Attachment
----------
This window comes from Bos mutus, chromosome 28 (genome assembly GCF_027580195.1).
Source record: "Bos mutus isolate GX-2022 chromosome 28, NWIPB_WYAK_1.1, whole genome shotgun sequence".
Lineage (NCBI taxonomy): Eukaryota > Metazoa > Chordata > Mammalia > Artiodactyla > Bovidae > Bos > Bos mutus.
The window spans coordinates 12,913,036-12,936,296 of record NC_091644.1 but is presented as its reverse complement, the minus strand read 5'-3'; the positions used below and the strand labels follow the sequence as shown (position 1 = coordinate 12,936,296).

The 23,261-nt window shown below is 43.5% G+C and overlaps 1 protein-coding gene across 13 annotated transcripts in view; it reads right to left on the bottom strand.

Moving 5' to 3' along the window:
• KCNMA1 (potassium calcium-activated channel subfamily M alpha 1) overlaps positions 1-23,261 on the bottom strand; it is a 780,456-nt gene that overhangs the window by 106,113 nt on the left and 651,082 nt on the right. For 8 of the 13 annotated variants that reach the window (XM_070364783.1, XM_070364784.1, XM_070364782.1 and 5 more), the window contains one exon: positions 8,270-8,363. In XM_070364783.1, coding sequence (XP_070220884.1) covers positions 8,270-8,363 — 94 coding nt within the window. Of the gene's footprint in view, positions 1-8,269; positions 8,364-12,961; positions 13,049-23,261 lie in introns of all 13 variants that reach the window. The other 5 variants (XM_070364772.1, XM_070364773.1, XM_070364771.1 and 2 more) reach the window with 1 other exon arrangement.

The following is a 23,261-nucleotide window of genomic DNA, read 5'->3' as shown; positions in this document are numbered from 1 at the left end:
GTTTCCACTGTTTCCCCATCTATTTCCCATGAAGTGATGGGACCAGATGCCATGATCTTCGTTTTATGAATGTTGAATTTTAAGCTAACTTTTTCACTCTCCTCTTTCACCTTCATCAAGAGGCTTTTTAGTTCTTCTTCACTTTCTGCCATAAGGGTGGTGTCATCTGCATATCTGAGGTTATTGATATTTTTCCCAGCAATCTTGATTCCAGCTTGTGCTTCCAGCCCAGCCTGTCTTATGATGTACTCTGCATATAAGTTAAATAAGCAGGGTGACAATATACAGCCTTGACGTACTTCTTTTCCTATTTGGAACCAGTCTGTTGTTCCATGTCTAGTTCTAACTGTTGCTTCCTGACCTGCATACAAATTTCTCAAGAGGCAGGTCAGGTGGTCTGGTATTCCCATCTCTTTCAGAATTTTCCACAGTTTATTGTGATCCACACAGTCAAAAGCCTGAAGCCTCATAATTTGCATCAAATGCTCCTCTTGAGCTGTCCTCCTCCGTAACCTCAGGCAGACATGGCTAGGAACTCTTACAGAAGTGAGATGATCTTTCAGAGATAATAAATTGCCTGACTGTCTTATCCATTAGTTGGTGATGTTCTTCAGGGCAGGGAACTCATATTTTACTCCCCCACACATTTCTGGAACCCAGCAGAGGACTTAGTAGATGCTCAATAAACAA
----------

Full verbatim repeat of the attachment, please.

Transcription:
This window comes from Bos mutus, chromosome 28 (genome assembly GCF_027580195.1).
Source record: "Bos mutus isolate GX-2022 chromosome 28, NWIPB_WYAK_1.1, whole genome shotgun sequence".
Lineage (NCBI taxonomy): Eukaryota > Metazoa > Chordata > Mammalia > Artiodactyla > Bovidae > Bos > Bos mutus.
The window spans coordinates 12,913,036-12,936,296 of record NC_091644.1 but is presented as its reverse complement, the minus strand read 5'-3'; the positions used below and the strand labels follow the sequence as shown (position 1 = coordinate 12,936,296).

The 23,261-nt window shown below is 43.5% G+C and overlaps 1 protein-coding gene across 13 annotated transcripts in view; it reads right to left on the bottom strand.

Moving 5' to 3' along the window:
• KCNMA1 (potassium calcium-activated channel subfamily M alpha 1) overlaps positions 1-23,261 on the bottom strand; it is a 780,456-nt gene that overhangs the window by 106,113 nt on the left and 651,082 nt on the right. For 8 of the 13 annotated variants that reach the window (XM_070364783.1, XM_070364784.1, XM_070364782.1 and 5 more), the window contains one exon: positions 8,270-8,363. In XM_070364783.1, coding sequence (XP_070220884.1) covers positions 8,270-8,363 — 94 coding nt within the window. Of the gene's footprint in view, positions 1-8,269; positions 8,364-12,961; positions 13,049-23,261 lie in introns of all 13 variants that reach the window. The other 5 variants (XM_070364772.1, XM_070364773.1, XM_070364771.1 and 2 more) reach the window with 1 other exon arrangement.

The following is a 23,261-nucleotide window of genomic DNA, read 5'->3' as shown; positions in this document are numbered from 1 at the left end:
GTTTCCACTGTTTCCCCATCTATTTCCCATGAAGTGATGGGACCAGATGCCATGATCTTCGTTTTATGAATGTTGAATTTTAAGCTAACTTTTTCACTCTCCTCTTTCACCTTCATCAAGAGGCTTTTTAGTTCTTCTTCACTTTCTGCCATAAGGGTGGTGTCATCTGCATATCTGAGGTTATTGATATTTTTCCCAGCAATCTTGATTCCAGCTTGTGCTTCCAGCCCAGCCTGTCTTATGATGTACTCTGCATATAAGTTAAATAAGCAGGGTGACAATATACAGCCTTGACGTACTTCTTTTCCTATTTGGAACCAGTCTGTTGTTCCATGTCTAGTTCTAACTGTTGCTTCCTGACCTGCATACAAATTTCTCAAGAGGCAGGTCAGGTGGTCTGGTATTCCCATCTCTTTCAGAATTTTCCACAGTTTATTGTGATCCACACAGTCAAAAGCCTGAAGCCTCATAATTTGCATCAAATGCTCCTCTTGAGCTGTCCTCCTCCGTAACCTCAGGCAGACATGGCTAGGAACTCTTACAGAAGTGAGATGATCTTTCAGAGATAATAAATTGCCTGACTGTCTTATCCATTAGTTGGTGATGTTCTTCAGGGCAGGGAACTCATATTTTACTCCCCCACACATTTCTGGAACCCAGCAGAGGACTTAGTAGATGCTCAATAAACAA